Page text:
In his first talk as president of The Church of Jesus Christ of Latter-day Saints, Russell M. Nelson pleaded with us to “increase [our] spiritual capacity to receive revelation” (“Revelation for the Church, Revelation for our Lives,” General Conference, April 2018). Two years later, he said, “I renew my plea for you to do whatever it takes to increase your spiritual capacity to receive personal revelation” (“Hear Him,” General Conference, April 2020).
How can we hear the voice of the Lord? How do His messages come to us, and how can we recognize them?
While Oliver Cowdery was helping Joseph Smith with the translation of the Book of Mormon in April 1829, Joseph received several revelations in which the Lord taught Oliver how to hear His voice. All of those principles also appear in the Book of Mormon. Here are the principles that have been helpful to me in my efforts to receive and recognize revelation from God:
1. The voice of the Lord brings peace.
Shortly after beginning to serve as a scribe for Joseph, Oliver wanted an assurance that they were really doing the work of the Lord. In response, the Lord said, “If you desire a further witness, cast your mind upon the night that you cried unto me in your heart, that you might know concerning the truth of these things. Did I not speak peace to your mind concerning the matter? What greater witness can you have than from God?” (Doctrine and Covenants 6:23, italics added).
The voice of the Lord has a calming influence. It helps us feel more confident, more grounded, and less fearful.
In about the year 63 B.C., as Helaman’s army faced a precarious situation, they “did pour out [their] souls in prayer to God.” As Helaman explained in a letter to Captain Moroni, “The Lord our God did visit us with assurances that he would deliver us; yea, insomuch that he did speak peace to our souls, and did grant unto us great faith, and did cause us that we should hope for our deliverance in him” (Alma 58:11, italics added).
Because the Lord speaks peace, His words have the effect of increasing our faith and our hope.
2. The Lord speaks directly to our mind and to our heart.
Messages from God often come in the form of thoughts and feelings.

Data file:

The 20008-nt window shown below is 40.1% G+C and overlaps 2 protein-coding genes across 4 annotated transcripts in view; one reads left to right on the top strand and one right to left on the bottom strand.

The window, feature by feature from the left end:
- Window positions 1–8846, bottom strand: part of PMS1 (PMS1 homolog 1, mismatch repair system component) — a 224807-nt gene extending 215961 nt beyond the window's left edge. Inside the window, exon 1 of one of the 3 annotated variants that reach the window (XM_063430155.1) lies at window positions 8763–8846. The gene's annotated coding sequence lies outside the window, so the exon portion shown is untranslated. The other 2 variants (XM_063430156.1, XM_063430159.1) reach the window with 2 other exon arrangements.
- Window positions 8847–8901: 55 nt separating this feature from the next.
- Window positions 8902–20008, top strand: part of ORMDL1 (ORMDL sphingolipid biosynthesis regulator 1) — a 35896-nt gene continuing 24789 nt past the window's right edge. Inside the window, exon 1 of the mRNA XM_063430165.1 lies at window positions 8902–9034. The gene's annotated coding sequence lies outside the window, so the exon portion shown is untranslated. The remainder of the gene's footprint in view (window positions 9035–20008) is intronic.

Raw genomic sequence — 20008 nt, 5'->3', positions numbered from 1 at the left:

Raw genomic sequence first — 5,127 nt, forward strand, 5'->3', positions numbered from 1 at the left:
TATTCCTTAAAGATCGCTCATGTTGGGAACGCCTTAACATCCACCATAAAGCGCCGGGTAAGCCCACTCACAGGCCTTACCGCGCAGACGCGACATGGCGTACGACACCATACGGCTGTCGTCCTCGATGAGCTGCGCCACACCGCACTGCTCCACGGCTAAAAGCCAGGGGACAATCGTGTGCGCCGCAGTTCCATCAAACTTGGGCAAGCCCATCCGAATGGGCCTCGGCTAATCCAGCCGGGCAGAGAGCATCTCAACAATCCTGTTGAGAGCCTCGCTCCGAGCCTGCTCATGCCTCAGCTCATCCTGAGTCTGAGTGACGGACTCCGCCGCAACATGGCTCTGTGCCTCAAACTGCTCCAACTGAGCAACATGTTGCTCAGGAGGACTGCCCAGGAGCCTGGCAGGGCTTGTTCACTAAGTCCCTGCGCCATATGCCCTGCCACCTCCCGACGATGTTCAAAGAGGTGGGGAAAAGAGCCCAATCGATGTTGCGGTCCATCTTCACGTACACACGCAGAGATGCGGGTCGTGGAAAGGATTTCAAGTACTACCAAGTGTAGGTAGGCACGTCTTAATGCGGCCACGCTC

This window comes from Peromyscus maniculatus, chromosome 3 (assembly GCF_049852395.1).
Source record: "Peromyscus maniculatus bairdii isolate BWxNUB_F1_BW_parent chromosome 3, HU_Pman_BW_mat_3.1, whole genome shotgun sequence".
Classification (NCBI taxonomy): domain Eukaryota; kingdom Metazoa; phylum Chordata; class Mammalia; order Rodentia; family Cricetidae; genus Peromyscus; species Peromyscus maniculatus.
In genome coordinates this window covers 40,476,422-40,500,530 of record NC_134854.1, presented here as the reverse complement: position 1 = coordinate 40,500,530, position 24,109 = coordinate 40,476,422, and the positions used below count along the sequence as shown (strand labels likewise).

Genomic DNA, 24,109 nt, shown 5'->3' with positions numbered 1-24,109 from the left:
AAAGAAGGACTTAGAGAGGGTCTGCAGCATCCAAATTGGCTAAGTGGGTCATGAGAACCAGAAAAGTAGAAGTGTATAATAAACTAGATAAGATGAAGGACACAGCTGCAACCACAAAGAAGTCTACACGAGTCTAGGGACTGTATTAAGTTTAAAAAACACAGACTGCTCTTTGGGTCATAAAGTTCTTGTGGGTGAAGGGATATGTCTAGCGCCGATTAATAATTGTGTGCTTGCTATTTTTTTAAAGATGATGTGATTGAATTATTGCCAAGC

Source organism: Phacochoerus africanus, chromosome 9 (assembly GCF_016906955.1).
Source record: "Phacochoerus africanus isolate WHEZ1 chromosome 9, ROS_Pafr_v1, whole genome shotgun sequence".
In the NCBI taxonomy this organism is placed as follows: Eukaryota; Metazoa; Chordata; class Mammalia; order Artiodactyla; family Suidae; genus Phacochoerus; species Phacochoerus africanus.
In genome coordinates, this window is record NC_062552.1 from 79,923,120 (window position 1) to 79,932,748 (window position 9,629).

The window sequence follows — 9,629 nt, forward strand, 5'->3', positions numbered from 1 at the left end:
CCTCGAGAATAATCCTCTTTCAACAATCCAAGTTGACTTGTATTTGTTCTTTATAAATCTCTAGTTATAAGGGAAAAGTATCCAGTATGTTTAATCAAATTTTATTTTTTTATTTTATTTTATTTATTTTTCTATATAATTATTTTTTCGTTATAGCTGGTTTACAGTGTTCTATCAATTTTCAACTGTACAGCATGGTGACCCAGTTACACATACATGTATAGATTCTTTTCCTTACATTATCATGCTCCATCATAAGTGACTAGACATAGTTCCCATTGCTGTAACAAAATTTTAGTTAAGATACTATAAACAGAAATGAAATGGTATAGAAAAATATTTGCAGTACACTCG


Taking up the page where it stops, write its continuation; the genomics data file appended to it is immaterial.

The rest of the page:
Although there have been times when people heard the voice of the Lord with their physical ears, He usually speaks directly to our mind and our heart, without the need for our physical senses.
When Oliver Cowdery requested the ability to translate, God gave him the following instruction: “I will tell you in your mind and in your heart, by the Holy Ghost, which shall come upon you and which shall dwell in your heart” (Doctrine and Covenants 8:2).
When Enos prayed on behalf of his people, he said, “the voice of the Lord came into my mind” (Enos 1:10). As Samuel the Lamanite stood on the wall of Zarahemla, he said, “I…do speak the words of the Lord which he doth put into my heart” (Helaman 13:3, 5).
Elder Richard G. Scott explained his experience with receiving revelation in his mind and heart: “For me, response to the mind is very specific, like dictated words, while response to the heart is generalized, like a feeling to pray more” (“Using the Supernal Gift of Prayer,” General Conference, April 2007).
3. Personal revelation helps us to see more clearly.
To Oliver Cowdery, the Lord said, “Thou hast been enlightened by the Spirit of truth” (Doctrine and Covenants 6:15).
Alma taught the Zoramites that, if they would accept the possibility that God’s word is true, and not cast it out by their unbelief, they would soon begin to experience positive outcomes. Here is one of those outcomes: “Your understanding doth begin to be enlightened, and your mind doth begin to expand” (Alma 32:34).
Shortly after Joseph Smith and Oliver Cowdery had a remarkable spiritual experience, Joseph reported:
Our minds being now enlightened, we began to have the scriptures laid open to our understandings, and the true meaning and intention of their more mysterious passages revealed unto us in a manner which we never could attain to previously, nor ever before had thought of.Joseph Smith—History 1:74
The Spirit of the Lord not only provides information; it also increase our perceptiveness and helps us learn more deeply from our experiences.
4. The voice of the Lord inspires us.
After the Savior’s resurrection, two of His disciples walked with Him for about seven and a half miles on the road from Jerusalem to Emmaus. When He was gone, they lamented their failure to recognize Him: “Did not our heart burn within us,” they asked, “while he talked with us by the way, and while he opened to us the scriptures?” (Luke 24:32).
The Savior used a similar phrase to teach Oliver about the feelings that accompany personal revelation. “I will cause that your bosom shall burn within you,” He said; “therefore, you shall feel that it is right” (Doctrine and Covenants 9:8).
What is this burning feeling? I associate it with a desire to act. When Alma “could not rest” after preaching to the Zoramites, but felt compelled to continue his efforts to preach the gospel (Alma 43:1), or when Nephi, after receiving a message from God, “did not go unto his own house, but did return unto the multitudes” (Helaman 10:12), I think they were feeling that burning, that desire to do something. When Isaiah said, “Here am I, send me” (2 Nephi 16:8, Isaiah 6:8), I think he was feeling it too.
The Spirit of the Lord moves us to action; it motivates us to serve.
Today, I will strive to hear the voice of the Lord more often and more accurately. I will pay attention to thoughts and feelings which bring peace, which help me see clearly, and which motivate me to do good.